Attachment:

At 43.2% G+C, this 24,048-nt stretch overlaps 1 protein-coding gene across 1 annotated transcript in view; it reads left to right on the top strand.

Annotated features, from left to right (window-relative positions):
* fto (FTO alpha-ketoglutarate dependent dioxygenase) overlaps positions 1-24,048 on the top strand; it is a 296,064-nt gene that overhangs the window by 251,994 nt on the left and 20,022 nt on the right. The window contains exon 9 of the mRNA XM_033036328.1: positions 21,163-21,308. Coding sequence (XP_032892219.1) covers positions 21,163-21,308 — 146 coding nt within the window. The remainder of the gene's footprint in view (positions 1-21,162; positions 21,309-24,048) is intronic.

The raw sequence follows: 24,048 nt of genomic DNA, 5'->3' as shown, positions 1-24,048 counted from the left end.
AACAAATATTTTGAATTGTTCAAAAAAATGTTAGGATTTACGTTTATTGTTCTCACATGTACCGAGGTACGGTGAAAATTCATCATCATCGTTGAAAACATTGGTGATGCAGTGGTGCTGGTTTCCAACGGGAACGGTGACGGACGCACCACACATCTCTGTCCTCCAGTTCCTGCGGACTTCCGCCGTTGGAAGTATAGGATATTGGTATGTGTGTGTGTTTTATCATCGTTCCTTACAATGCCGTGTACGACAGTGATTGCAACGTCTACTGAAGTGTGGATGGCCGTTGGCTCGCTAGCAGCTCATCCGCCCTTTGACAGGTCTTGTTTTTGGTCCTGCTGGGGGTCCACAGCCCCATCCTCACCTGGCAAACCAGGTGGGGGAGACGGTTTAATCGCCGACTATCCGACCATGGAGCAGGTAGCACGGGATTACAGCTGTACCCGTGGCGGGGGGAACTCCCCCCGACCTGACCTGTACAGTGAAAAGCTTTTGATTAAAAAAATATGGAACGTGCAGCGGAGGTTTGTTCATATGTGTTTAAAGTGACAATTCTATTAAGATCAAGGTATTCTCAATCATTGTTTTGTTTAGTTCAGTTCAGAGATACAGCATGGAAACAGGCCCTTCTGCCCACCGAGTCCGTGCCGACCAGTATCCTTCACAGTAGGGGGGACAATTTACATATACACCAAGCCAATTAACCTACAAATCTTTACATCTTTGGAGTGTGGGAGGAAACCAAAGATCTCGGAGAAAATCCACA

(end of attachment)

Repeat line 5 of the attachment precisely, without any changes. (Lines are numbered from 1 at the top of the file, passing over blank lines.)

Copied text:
AACAAATATTTTGAATTGTTCAAAAAAATGTTAGGATTTACGTTTATTGTTCTCACATGTACCGAGGTACGGTGAAAATTCATCATCATCGTTGAAAACATTGGTGATGCAGTGGTGCTGGTTTCCAACGGGAACGGTGACGGACGCACCACACATCTCTGTCCTCCAGTTCCTGCGGACTTCCGCCGTTGGAAGTATAGGATATTGGTATGTGTGTGTGTTTTATCATCGTTCCTTACAATGCCGTGTACGACAGTGATTGCAACGTCTACTGAAGTGTGGATGGCCGTTGGCTCGCTAGCAGCTCATCCGCCCTTTGACAGGTCTTGTTTTTGGTCCTGCTGGGGGTCCACAGCCCCATCCTCACCTGGCAAACCAGGTGGGGGAGACGGTTTAATCGCCGACTATCCGACCATGGAGCAGGTAGCACGGGATTACAGCTGTACCCGTGGCGGGGGGAACTCCCCCCGACCTGACCTGTACAGTGAAAAGCTTTTGATTAAAAAAATATGGAACGTGCAGCGGAGGTTTGTTCATATGTGTTTAAAGTGACAATTCTATTAAGATCAAGGTATTCTCAATCATTGTTTTGTTTAGTTCAGTTCAGAGATACAGCATGGAAACAGGCCCTTCTGCCCACCGAGTCCGTGCCGACCAGTATCCTTCACAGTAGGGGGGACAATTTACATATACACCAAGCCAATTAACCTACAAATCTTTACATCTTTGGAGTGTGGGAGGAAACCAAAGATCTCGGAGAAAATCCACA